Palo Alto High School's News and Features Publication

Verde Magazine

Verde Magazine

Verde Magazine

Caffeine culture: Exploring our caffeinated community


The gurgling of espresso machines and chatter of customer conversations crowd the warm, coffee-scented air of  Peet’s Coffee at Town and Country Village. 

This location of the popular coffee shop chain attracts many students from neighboring Palo Alto High School.

According to an opt-in survey by Verde Magazine of 255 Paly students conducted from April 27 to May 6, more than half of students said they regularly consume caffeine, a quarter of which said they consume it daily. 

While caffeine serves a different purpose for different students, high consumption of caffeinated drinks can cause more harm than good.

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Caffeinated consequences

“I feel like Paly isn’t even Paly without seeing someone with a cup of coffee,” senior Kamila Wong said. 

Despite Wong’s statement about the prevalence of coffee on campus, some students like sophomore Esther Chung no longer drink coffee because of its negative effects.

“I stopped drinking coffee because it makes me more jittery than actually making me more awake,” Chung said.

Chung is not alone in experiencing side effects from caffeine. Some students such as junior Payton Anderson, experience more serious consequences. Anderson said she struggled with an unhealthy relationship with caffeine consumption, revealing how she used to consume about 300 milligrams of caffeine each day — three times the recommended daily amount.

“Instead of fueling my body properly with food, I was just replacing it with caffeine,” Anderson said.

“I feel like Paly isn’t even Paly without seeing someone with a cup of coffee.”

— Kamila Wong, senior

Anderson said her high caffeine consumption began seriously impacting her physical wellbeing.

“It [caffeine] made me really shaky,” Anderson said. “I got super anxious all the time, a lot more anxious than I normally am. I was getting snappier at people — I was really rude to my family.”

Upon realizing caffeine’s harmful effects, Anderson said she altered her habits and now drinks decaffeinated drinks about once a week. However, after learning from her experience, she finds the community’s lighthearted views on caffeine addiction concerning, and has noticed many students pride themselves on their lack of sleep that they compensate with caffeine.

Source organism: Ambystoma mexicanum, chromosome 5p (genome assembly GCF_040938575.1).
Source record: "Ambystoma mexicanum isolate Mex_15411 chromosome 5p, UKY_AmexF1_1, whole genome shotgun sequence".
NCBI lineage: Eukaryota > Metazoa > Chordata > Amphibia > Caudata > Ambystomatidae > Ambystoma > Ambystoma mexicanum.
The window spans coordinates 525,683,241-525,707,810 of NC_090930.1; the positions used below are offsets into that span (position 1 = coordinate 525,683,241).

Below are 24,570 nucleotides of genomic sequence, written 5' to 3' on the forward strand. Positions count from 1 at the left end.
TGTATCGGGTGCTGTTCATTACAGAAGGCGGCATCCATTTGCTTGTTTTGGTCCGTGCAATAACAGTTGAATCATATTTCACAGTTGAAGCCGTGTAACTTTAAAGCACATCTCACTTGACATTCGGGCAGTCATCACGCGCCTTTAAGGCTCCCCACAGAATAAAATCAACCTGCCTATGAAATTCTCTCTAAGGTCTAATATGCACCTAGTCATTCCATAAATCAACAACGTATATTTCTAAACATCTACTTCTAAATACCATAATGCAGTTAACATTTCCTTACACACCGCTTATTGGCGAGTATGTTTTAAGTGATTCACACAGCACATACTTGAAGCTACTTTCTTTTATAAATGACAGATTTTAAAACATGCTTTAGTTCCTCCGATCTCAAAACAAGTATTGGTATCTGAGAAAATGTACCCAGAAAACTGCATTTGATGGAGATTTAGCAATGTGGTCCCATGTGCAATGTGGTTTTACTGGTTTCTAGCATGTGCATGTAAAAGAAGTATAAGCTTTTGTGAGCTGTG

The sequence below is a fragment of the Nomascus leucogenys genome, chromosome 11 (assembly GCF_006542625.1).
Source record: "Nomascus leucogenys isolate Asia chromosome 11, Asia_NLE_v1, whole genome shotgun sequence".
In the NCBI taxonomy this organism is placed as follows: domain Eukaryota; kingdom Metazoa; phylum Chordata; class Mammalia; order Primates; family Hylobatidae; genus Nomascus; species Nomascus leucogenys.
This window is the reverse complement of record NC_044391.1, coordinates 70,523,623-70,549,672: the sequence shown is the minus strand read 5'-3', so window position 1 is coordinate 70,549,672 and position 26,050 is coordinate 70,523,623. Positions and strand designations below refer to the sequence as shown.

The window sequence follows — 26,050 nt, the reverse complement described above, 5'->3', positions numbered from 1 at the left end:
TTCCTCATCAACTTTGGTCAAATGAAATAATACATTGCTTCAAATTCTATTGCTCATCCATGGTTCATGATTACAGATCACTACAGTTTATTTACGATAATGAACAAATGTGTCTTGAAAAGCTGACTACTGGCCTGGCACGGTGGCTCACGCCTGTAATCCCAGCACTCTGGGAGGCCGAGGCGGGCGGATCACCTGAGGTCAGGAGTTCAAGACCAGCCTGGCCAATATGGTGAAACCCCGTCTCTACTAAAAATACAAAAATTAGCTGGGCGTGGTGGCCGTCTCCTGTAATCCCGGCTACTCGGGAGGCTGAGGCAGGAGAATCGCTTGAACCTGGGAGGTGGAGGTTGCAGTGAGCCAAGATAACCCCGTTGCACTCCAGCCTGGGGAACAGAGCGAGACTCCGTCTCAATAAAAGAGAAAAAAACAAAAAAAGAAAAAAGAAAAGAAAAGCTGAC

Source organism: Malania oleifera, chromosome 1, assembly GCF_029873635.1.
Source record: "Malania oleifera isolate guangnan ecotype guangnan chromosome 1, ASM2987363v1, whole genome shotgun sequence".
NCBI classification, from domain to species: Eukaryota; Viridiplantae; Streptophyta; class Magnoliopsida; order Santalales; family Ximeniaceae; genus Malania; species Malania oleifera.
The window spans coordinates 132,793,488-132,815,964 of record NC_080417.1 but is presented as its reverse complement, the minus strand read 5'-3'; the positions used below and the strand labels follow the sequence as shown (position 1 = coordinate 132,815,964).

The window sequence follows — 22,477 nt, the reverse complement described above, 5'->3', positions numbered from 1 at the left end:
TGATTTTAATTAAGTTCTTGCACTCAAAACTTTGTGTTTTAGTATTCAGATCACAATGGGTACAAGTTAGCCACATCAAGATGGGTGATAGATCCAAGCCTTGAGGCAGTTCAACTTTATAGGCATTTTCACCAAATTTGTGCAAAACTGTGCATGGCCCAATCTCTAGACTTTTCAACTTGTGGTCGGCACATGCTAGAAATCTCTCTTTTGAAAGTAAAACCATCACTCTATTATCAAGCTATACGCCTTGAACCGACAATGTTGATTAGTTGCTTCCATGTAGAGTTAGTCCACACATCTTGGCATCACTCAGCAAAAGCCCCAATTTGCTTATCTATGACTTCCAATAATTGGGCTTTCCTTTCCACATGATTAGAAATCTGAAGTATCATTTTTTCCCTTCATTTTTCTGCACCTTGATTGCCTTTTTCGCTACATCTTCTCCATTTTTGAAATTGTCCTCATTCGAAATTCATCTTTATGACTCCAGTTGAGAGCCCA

“I definitely think it [caffeine addiction] is [treated] like a joke,” Anderson said. “People were like ‘oh I slept like two hours’ … but in the long run, that’s not healthy.”

Commencing consumption

According to the same Verde survey, of those who drink coffee, 77.9% began drinking it in 9th grade or earlier — and this is just accounting for coffee, one of the many types of caffeine. So, why do so many students begin consuming caffeine? 

Many students, such as sophomore Aiden Hangebrauck, began consuming caffeine to cope with the demanding workload at school.

“I probably started really drinking coffee and energy drinks freshman year,” Hangebrauck said. “I think caffeine can be a useful tool to either get through a sports practice or get through a study session.”

“It [caffeine] made me really shaky. … I was getting snappier at people — I was really rude to my family.”

— Payton Anderson, junior

As a soccer player, Anderson also observed the reliance on caffeine within the athletic community.

“Caffeine is especially normalized, not only in the Paly community but in the athlete community as well,” Anderson said. “I was drinking a lot of energy drinks because I had lots of practices and lots of schoolwork to do.”

While many students utilize caffeine as a tool to aid them with heavy academic workloads, others like Chung view it as a way to get outside and socialize.

“It [caffeine] is kind of my source of happiness,” Chung said. “Especially during the pandemic in freshman year, I would always be isolated inside, but going out with friends and getting boba would be a nice thing for me.”

Whether it is used for socializing or for staying awake, caffeine remains a necessity in many students’ lives.

“It [caffeine] is definitely something I’m dependent on in a not healthy way,” Peet’s employee and junior Terra Majors said. “But I do really appreciate the accessibility and ease that caffeine poses, which is why so many people are drawn to it.”